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Is WhiteHawk (ASX:WHK) In A Good Position To Invest In Growth?

Simply Wall St

We can readily understand why investors are attracted to unprofitable companies. For example, although software-as-a-service business Salesforce.com lost money for years while it grew recurring revenue, if you held shares since 2005, you'd have done very well indeed. But while the successes are well known, investors should not ignore the very many unprofitable companies that simply burn through all their cash and collapse.

Given this risk, we thought we'd take a look at whether WhiteHawk (ASX:WHK) shareholders should be worried about its cash burn. In this report, we will consider the company's annual negative free cash flow, henceforth referring to it as the 'cash burn'. First, we'll determine its cash runway by comparing its cash burn with its cash reserves.

View our latest analysis for WhiteHawk

When Might WhiteHawk Run Out Of Money?

A company's cash runway is the amount of time it would take to burn through its cash reserves at its current cash burn rate. In June 2019, WhiteHawk had US$1.9m in cash, and was debt-free. Importantly, its cash burn was US$2.3m over the trailing twelve months. Therefore, from June 2019 it had roughly 10 months of cash runway. That's quite a short cash runway, indicating the company must either reduce its annual cash burn or replenish its cash. The image below shows how its cash balance has been changing over the last few years.

ASX:WHK Historical Debt, October 31st 2019

How Is WhiteHawk's Cash Burn Changing Over Time?

Whilst it's great to see that WhiteHawk has already begun generating revenue from operations, last year it only produced US$551k, so we don't think it is generating significant revenue, at this point. Therefore, for the purposes of this analysis we'll focus on how the cash burn is tracking. As it happens, the company's cash burn reduced by 33% over the last year, which suggests that management are mindful of the possibility of running out of cash. Admittedly, we're a bit cautious of WhiteHawk due to its lack of significant operating revenues. So we'd generally prefer stocks from this list of stocks that have analysts forecasting growth.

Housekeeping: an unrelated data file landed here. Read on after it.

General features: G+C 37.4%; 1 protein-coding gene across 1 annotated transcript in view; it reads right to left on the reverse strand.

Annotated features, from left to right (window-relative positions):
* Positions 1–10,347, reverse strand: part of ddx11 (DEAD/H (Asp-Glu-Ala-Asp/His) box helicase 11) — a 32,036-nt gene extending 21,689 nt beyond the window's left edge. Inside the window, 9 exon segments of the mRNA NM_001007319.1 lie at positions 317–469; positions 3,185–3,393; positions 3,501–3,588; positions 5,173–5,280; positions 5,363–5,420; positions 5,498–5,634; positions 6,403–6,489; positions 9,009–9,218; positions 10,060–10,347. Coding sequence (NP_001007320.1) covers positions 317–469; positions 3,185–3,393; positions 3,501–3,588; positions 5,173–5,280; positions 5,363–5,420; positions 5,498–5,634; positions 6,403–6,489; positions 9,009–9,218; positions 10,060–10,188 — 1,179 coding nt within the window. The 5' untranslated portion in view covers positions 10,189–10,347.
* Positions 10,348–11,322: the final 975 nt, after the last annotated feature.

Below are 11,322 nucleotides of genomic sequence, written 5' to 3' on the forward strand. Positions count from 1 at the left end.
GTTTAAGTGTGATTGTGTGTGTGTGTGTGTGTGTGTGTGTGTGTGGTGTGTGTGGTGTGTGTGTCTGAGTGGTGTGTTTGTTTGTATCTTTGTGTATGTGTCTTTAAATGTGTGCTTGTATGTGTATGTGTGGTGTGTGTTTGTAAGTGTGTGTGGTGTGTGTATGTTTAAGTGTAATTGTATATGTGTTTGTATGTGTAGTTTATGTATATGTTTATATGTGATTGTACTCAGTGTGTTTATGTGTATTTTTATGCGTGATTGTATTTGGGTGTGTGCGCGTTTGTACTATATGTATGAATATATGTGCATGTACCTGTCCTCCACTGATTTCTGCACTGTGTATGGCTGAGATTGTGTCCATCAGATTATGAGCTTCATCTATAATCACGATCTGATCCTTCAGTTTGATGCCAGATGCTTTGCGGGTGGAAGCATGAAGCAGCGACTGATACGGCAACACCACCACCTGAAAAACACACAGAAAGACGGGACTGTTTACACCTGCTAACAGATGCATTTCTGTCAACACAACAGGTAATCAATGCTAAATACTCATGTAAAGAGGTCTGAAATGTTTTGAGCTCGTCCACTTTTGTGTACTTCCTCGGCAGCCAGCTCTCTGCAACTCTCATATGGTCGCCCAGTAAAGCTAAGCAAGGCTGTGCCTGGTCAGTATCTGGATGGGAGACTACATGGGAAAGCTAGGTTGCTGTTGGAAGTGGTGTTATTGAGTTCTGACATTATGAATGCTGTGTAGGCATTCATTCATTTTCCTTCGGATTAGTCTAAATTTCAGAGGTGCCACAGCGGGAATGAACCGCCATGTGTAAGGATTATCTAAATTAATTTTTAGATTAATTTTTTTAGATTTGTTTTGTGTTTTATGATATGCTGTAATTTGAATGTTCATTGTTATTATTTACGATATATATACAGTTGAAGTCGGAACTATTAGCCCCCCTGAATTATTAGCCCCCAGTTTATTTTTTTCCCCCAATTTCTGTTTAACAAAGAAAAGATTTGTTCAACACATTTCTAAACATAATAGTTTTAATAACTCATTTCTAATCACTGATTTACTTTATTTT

How Easily Can WhiteHawk Raise Cash?

While WhiteHawk is showing a solid reduction in its cash burn, it's still worth considering how easily it could raise more cash, even just to fuel faster growth. Generally speaking, a listed business can raise new cash through issuing shares or taking on debt. One of the main advantages held by publicly listed companies is that they can sell shares to investors to raise cash to fund growth. We can compare a company's cash burn to its market capitalisation to get a sense for how many new shares a company would have to issue to fund one year's operations.

WhiteHawk has a market capitalisation of AU$11m and burnt through US$2.3m last year, which is 32% of the company's market value. That's fairly notable cash burn, so if the company had to sell shares to cover the cost of another year's operations, shareholders would suffer some costly dilution.

Is WhiteHawk's Cash Burn A Worry?

On this analysis of WhiteHawk's cash burn, we think its cash burn reduction was reassuring, while its cash runway has us a bit worried. Looking at the factors mentioned in this short report, we do think that its cash burn is a bit risky, and it does make us slightly nervous about the stock. Notably, our data indicates that WhiteHawk insiders have been trading the shares. You can discover if they are buyers or sellers by clicking on this link.

Of course, you might find a fantastic investment by looking elsewhere. So take a peek at this free list of companies insiders are buying, and this list of stocks growth stocks (according to analyst forecasts)

We aim to bring you long-term focused research analysis driven by fundamental data. Note that our analysis may not factor in the latest price-sensitive company announcements or qualitative material.

If you spot an error that warrants correction, please contact the editor at editorial-team@simplywallst.com. This article by Simply Wall St is general in nature. It does not constitute a recommendation to buy or sell any stock, and does not take account of your objectives, or your financial situation. Simply Wall St has no position in the stocks mentioned. Thank you for reading.